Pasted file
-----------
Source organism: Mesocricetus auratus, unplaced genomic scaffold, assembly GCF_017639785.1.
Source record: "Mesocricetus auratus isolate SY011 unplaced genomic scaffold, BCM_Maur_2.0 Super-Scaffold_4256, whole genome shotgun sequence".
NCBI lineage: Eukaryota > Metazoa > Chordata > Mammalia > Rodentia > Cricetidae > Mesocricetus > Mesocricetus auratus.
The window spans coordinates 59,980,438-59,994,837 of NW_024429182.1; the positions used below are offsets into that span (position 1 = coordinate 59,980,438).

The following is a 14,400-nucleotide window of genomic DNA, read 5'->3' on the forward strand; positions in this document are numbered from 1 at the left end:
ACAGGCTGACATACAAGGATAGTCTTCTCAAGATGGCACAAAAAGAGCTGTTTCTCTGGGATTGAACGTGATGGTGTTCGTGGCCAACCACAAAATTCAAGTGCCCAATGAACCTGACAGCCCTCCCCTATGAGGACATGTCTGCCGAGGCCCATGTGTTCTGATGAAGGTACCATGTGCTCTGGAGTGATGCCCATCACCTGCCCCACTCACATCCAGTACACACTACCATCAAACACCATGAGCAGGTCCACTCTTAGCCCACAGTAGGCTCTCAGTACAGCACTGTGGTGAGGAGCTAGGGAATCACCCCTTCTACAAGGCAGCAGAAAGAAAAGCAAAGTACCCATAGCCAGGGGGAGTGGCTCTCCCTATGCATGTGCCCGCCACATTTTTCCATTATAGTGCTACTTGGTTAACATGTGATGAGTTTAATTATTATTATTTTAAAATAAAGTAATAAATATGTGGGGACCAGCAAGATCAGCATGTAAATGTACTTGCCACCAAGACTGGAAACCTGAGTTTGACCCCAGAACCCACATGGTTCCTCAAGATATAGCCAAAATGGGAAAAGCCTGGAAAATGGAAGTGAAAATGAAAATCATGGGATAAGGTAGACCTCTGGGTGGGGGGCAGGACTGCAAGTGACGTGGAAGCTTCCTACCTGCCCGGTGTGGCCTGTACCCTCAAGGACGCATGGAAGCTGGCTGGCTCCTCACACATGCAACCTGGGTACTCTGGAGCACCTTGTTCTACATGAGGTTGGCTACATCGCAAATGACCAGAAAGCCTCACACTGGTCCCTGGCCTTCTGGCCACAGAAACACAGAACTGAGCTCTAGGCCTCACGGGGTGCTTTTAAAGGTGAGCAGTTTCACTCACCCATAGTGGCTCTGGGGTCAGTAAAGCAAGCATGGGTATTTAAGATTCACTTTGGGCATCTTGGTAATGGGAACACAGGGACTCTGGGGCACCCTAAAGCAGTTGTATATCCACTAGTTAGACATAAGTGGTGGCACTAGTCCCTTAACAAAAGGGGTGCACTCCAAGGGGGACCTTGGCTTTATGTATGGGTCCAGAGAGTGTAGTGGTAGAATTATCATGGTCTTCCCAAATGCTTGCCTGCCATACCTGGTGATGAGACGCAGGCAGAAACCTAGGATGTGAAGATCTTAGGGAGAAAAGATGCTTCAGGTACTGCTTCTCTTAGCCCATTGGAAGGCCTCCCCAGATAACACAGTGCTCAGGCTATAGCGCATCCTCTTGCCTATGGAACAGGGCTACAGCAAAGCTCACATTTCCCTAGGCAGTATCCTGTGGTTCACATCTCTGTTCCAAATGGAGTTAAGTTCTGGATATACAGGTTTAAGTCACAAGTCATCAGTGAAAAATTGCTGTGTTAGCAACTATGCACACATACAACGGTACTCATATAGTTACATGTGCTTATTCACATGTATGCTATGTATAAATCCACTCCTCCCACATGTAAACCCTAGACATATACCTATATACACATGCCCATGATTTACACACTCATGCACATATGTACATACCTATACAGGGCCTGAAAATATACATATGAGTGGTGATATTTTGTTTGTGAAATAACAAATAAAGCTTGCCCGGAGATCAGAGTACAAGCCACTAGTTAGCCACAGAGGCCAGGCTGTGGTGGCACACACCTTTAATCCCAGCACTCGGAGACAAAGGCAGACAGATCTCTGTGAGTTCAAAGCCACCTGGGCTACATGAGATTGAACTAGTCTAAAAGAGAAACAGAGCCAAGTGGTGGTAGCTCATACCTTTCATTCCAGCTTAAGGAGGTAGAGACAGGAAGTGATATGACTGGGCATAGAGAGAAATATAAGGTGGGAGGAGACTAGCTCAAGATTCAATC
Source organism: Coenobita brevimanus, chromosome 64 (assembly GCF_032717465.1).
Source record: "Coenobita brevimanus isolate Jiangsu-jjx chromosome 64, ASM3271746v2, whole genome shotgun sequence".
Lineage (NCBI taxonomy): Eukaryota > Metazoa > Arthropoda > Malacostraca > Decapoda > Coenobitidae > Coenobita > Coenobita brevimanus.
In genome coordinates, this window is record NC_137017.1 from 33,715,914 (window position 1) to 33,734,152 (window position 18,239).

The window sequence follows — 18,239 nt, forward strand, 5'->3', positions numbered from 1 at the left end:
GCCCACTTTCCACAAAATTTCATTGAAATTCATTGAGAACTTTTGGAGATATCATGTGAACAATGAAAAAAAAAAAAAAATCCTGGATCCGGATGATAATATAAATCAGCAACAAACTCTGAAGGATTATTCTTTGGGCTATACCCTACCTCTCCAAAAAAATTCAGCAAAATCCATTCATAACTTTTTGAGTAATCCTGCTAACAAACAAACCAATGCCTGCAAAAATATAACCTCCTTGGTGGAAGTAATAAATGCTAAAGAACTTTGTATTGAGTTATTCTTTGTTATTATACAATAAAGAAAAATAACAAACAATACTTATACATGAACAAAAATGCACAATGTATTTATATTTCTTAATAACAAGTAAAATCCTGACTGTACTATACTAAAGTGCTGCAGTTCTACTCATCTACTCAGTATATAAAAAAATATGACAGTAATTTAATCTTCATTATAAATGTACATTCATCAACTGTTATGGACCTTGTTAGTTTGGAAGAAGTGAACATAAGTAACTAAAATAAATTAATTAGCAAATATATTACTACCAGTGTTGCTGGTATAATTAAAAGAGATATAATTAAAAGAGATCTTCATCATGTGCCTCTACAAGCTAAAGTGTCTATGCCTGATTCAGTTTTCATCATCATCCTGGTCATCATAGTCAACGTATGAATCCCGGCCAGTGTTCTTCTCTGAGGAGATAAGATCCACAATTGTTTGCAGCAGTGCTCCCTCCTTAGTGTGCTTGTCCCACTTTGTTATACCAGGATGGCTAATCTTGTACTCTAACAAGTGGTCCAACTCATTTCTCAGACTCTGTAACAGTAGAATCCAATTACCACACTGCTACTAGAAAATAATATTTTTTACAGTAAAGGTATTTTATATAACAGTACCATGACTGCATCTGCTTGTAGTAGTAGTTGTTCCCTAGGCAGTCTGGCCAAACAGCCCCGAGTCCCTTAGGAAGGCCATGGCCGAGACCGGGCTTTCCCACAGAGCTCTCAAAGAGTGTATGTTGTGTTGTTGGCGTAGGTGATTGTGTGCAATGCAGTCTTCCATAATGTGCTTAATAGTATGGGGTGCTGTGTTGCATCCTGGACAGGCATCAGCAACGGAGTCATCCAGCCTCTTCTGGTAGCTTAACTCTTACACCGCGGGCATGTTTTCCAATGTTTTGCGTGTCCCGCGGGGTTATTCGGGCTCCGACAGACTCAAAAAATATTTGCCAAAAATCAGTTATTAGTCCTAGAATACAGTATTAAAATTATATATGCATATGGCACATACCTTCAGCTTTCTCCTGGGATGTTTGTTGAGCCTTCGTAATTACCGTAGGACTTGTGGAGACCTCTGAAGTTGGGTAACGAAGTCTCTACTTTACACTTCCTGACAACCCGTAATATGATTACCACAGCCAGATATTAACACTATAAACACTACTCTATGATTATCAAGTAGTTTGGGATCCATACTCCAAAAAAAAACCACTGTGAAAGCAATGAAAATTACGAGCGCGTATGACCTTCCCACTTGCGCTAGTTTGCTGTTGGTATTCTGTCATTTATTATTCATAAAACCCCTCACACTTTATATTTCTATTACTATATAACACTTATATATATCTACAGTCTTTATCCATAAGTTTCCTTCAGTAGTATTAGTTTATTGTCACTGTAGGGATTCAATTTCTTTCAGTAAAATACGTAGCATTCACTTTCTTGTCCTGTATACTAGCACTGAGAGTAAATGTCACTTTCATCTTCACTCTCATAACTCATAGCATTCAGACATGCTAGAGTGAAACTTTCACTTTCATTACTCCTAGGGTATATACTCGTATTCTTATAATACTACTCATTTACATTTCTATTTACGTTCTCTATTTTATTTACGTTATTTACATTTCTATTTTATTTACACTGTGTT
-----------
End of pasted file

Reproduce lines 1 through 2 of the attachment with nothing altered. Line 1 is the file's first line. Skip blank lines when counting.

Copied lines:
Source organism: Mesocricetus auratus, unplaced genomic scaffold, assembly GCF_017639785.1.
Source record: "Mesocricetus auratus isolate SY011 unplaced genomic scaffold, BCM_Maur_2.0 Super-Scaffold_4256, whole genome shotgun sequence".